On Friday, February 21, SNMMI, alongside the Food and Drug Administration (FDA), members of the coalition for PET drugs, Medical Imaging Technology Alliance (MITA), and World Molecular Imaging Society (WMIS) hosted a workshop entitled “Pet Drugs: A Workshop on Inspections Management and Regulatory Issues.”
The purpose of this workshop was to provide a forum for the exchange of information and perspectives on the regulatory and compliance framework for Positron Emission Tomography (PET) drug manufacturing. Bringing all stakeholders together will improve the global understanding of regulatory and compliance topics associated with PET drug manufacturing.
You can find both slides and the webinars here.
Goals and Objectives
- Discuss regulatory compliance for the development and manufacturing of PET drugs and pathways for drug applications, application maintenance, and inspections based on Part 212.
- Share perspectives from industry, academia, investigators and regulators on inspectional findings and trends.
- Provide information on the management of Part 212 inspections and maintenance of PET NDAs and ANDAs.
Topics for Discussion
- Trends on Inspections and Compliance
- Lifecycle Management of PET Drug Applications
- Product Quality Assurance
- Changing Landscape of PET Drugs: Labeling, Electronic Submissions
The Coalition would like to make the nuclear medicine community aware of USP Volunteer Opportunities for pharmacists, chemists, practitioners, regulatory professionals, and other scientists with expertise in radiopharmaceuticals. Every five years, the USP invites qualified candidates to apply for service on Expert Committees. The Call for Candidates opened in July and may be found on the USP’s website (https://callforcandidates.usp.org/node). Interested and qualified applicants are encouraged to submit applications for Volunteer Opportunities in the areas of Chemical Medicines, Compounding, and other disciplines pertinent to radiopharmaceuticals. The deadline for application is 2020, but potential applicants are encouraged to apply as soon as possible.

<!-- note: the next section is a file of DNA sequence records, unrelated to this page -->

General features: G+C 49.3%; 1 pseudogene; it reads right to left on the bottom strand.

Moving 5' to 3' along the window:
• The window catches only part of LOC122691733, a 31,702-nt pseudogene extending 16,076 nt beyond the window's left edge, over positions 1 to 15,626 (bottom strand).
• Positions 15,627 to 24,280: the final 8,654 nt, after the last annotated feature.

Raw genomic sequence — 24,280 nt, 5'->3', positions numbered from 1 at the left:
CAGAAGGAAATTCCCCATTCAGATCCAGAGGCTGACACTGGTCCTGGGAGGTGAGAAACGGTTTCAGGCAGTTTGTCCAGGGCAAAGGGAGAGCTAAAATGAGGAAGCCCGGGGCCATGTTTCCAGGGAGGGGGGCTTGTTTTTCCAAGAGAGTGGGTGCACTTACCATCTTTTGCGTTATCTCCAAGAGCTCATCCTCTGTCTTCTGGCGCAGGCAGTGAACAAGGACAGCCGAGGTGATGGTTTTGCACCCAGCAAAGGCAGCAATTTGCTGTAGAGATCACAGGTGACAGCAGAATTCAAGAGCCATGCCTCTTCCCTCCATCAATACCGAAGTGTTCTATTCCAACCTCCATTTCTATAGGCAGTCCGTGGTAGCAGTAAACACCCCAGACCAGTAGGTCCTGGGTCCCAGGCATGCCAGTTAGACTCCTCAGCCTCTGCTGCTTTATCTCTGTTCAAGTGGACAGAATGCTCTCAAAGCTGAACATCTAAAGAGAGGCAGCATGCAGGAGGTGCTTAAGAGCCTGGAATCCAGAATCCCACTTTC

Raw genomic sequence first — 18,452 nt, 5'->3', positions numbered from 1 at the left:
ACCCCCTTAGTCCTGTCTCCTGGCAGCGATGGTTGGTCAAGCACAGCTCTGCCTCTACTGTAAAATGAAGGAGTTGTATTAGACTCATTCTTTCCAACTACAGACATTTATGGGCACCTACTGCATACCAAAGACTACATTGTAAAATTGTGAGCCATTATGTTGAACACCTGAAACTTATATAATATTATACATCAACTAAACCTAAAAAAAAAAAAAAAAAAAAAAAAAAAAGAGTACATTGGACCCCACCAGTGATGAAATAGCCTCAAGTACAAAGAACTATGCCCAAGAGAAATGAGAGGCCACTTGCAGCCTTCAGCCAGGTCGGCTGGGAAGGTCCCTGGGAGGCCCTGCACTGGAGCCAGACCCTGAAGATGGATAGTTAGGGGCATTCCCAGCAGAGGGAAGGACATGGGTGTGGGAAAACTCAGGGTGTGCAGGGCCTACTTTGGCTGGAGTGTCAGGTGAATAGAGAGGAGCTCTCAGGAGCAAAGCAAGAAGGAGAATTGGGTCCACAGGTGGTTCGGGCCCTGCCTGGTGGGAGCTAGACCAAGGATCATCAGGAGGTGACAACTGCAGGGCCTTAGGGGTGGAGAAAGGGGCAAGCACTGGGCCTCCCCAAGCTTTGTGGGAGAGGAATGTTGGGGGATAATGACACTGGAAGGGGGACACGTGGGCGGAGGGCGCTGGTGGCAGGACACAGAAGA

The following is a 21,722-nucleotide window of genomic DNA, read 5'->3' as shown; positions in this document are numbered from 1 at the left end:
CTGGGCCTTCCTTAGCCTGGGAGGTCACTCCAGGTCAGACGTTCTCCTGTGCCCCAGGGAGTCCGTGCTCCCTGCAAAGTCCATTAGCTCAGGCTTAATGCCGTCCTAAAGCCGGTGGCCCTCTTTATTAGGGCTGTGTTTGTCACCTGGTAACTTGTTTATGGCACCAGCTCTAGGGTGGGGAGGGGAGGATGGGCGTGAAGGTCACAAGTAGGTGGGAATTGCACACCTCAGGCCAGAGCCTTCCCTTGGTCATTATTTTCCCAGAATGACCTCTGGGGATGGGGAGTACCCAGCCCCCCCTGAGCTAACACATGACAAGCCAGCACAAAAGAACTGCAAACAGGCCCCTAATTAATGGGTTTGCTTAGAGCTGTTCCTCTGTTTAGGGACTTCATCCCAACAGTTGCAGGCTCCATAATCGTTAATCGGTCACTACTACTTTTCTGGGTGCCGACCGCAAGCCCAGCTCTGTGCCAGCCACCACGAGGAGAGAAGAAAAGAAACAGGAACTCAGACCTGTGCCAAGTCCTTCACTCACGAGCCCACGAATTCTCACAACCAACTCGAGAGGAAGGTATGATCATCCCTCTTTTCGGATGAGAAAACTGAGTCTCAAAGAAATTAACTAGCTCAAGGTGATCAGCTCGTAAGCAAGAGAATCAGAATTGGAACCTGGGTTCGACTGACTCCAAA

Questions? Please leave a comment below.
On June 26, 2018, the Coalition for PET Drugs held a meeting at the 2018 annual meeting of the Society of Nuclear Medicine and Molecular Imaging (SNMMI) in Philadelphia. The meeting was attended by numerous members of the Coalition, as well as members of the Imaging Division at the FDA. During the meeting, a presentation was given by Krishna Ghosh, MS, Ph.D., Senior Policy Advisor at the FDA. The title of the presentation was, “PET Drug Inspections and Compliance Update.” Dr. Ghosh agreed to share the presentation on the Coalition website. It is available here:
PET Drug Inspections and Compliance Update – Krishna Ghosh, MS, Ph.D.
Other topics discussed during the meeting included: FDG labeling changes based on Pregnancy and Lactation regulatory requirements and USP updates for PET radiopharmaceutical monographs and draft chapter <825>.
On June 24, 2018, the United States Pharmacopeia (USP) and the Coalition for PET Drugs co-sponsored a session at the 2018 annual meeting of the Society of Nuclear Medicine and Molecular Imaging (SNMMI) in Philadelphia. The session was entitled “USP Radiopharmaceutical Updates.” The session focused on various topics relevant to academic and commercial PET drug manufacturers. The session was co-organized by Ravi Ravichandran, Ph.D., Sally Schwarz, R.Ph., and Steve Zigler, Ph.D. Sally Schwarz moderated the session. The session drew approximately 125 attendees representing academic PET drug manufacturers, commercial PET drug manufacturers, FDA representatives, and others.